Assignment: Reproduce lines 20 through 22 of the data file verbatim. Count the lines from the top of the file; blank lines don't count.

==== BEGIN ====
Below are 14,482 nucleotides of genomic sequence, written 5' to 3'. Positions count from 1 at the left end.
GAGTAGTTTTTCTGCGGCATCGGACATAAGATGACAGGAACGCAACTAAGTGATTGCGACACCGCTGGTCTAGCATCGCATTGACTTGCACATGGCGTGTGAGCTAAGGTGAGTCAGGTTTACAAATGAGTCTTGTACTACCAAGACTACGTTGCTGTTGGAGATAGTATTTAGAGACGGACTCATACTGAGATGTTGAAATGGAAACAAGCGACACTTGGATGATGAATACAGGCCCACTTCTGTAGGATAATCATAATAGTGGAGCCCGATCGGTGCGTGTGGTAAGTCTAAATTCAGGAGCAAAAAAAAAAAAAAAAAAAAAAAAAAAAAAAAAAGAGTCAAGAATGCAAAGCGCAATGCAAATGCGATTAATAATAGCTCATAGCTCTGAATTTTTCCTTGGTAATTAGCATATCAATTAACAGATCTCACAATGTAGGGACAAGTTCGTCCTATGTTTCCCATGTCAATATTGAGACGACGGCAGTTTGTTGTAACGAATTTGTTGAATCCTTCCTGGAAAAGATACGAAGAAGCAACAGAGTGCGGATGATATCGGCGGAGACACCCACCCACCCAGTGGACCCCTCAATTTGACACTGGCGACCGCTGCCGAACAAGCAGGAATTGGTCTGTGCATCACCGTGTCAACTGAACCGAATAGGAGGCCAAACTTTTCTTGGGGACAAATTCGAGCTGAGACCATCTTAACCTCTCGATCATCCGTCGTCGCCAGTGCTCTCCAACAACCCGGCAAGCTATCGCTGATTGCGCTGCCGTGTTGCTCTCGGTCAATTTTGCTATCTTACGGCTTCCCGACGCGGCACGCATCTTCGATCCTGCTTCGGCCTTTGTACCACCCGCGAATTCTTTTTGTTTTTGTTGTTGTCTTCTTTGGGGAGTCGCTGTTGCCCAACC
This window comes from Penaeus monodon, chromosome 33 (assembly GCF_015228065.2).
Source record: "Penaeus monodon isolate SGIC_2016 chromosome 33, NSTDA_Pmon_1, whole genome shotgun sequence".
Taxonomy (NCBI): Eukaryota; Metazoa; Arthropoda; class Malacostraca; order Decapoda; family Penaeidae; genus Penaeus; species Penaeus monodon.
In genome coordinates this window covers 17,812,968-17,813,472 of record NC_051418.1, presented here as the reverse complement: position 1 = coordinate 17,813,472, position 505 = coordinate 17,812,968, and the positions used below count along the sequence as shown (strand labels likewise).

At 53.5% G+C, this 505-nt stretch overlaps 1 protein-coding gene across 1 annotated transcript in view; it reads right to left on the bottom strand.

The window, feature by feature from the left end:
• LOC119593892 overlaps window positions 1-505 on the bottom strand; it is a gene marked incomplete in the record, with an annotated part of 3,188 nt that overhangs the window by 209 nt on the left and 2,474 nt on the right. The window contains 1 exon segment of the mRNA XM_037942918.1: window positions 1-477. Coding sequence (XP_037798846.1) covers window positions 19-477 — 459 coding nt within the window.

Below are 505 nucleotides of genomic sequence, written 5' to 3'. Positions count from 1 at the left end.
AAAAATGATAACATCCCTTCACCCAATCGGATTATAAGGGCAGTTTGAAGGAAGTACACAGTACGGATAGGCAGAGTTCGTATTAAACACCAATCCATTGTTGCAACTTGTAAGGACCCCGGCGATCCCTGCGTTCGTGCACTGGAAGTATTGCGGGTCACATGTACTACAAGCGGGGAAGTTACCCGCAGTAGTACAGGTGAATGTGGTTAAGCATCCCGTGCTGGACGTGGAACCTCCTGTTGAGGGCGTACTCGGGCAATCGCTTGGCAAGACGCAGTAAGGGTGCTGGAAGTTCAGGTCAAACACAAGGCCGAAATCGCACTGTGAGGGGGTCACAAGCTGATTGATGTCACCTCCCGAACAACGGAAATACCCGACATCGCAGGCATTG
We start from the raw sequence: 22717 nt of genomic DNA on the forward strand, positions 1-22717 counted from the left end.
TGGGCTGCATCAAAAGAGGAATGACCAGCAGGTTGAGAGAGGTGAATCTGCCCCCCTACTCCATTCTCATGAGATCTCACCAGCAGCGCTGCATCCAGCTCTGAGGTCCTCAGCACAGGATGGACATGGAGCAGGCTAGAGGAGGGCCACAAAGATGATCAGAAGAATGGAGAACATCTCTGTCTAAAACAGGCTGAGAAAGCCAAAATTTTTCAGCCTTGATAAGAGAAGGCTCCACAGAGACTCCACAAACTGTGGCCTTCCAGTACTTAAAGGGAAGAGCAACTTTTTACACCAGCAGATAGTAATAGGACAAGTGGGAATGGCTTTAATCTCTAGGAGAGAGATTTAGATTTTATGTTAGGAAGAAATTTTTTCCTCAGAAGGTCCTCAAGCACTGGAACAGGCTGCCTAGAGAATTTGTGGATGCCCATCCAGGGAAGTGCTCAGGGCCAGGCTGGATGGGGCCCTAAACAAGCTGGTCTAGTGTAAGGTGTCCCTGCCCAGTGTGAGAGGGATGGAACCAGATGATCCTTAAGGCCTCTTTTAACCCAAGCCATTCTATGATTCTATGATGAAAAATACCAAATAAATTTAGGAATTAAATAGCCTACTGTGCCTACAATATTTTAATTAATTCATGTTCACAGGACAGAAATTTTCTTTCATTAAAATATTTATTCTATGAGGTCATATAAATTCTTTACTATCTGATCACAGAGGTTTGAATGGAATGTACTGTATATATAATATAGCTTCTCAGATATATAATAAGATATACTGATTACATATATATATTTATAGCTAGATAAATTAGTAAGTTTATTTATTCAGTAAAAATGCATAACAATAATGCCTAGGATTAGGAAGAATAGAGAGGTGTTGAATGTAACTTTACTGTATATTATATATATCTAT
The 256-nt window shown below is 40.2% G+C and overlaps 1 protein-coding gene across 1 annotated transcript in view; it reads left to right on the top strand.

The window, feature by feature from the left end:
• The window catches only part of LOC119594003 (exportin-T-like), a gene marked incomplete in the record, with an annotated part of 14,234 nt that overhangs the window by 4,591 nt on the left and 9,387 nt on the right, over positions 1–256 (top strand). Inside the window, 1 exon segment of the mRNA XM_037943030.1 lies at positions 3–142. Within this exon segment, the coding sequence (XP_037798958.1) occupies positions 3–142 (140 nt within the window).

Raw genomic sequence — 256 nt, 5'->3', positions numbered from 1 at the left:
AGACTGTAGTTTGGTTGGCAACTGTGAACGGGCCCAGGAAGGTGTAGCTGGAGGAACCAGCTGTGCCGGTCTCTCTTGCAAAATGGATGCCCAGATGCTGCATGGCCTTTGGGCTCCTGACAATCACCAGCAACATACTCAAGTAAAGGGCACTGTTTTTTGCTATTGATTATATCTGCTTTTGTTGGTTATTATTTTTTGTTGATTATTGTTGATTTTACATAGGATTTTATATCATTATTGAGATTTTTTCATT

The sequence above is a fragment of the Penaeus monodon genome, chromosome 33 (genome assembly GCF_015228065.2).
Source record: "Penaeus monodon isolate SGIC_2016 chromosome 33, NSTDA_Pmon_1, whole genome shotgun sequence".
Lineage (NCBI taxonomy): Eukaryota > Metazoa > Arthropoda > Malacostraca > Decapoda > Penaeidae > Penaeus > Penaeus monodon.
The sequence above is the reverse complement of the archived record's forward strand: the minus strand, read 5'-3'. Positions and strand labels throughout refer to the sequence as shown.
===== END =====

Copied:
Source record: "Penaeus monodon isolate SGIC_2016 chromosome 33, NSTDA_Pmon_1, whole genome shotgun sequence".
Lineage (NCBI taxonomy): Eukaryota > Metazoa > Arthropoda > Malacostraca > Decapoda > Penaeidae > Penaeus > Penaeus monodon.
The sequence above is the reverse complement of the archived record's forward strand: the minus strand, read 5'-3'. Positions and strand labels throughout refer to the sequence as shown.